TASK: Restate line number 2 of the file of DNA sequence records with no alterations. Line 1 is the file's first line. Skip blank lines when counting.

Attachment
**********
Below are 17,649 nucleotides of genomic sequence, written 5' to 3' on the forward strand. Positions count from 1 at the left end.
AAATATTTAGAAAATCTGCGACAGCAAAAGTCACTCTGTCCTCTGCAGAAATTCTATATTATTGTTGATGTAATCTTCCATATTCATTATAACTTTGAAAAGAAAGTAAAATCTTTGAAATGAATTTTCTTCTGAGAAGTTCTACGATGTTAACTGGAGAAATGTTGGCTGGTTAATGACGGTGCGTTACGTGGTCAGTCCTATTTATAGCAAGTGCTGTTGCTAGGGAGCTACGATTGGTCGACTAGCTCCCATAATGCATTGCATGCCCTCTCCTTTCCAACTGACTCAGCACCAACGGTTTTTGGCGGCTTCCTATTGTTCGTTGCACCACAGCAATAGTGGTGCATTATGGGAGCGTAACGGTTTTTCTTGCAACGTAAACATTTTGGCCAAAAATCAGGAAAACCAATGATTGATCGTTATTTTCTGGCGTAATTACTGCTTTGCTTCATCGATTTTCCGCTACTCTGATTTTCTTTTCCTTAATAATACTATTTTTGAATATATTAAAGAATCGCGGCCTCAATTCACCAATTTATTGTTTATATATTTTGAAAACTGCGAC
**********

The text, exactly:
AAATATTTAGAAAATCTGCGACAGCAAAAGTCACTCTGTCCTCTGCAGAAATTCTATATTATTGTTGATGTAATCTTCCATATTCATTATAACTTTGAAAAGAAAGTAAAATCTTTGAAATGAATTTTCTTCTGAGAAGTTCTACGATGTTAACTGGAGAAATGTTGGCTGGTTAATGACGGTGCGTTACGTGGTCAGTCCTATTTATAGCAAGTGCTGTTGCTAGGGAGCTACGATTGGTCGACTAGCTCCCATAATGCATTGCATGCCCTCTCCTTTCCAACTGACTCAGCACCAACGGTTTTTGGCGGCTTCCTATTGTTCGTTGCACCACAGCAATAGTGGTGCATTATGGGAGCGTAACGGTTTTTCTTGCAACGTAAACATTTTGGCCAAAAATCAGGAAAACCAATGATTGATCGTTATTTTCTGGCGTAATTACTGCTTTGCTTCATCGATTTTCCGCTACTCTGATTTTCTTTTCCTTAATAATACTATTTTTGAATATATTAAAGAATCGCGGCCTCAATTCACCAATTTATTGTTTATATATTTTGAAAACTGCGAC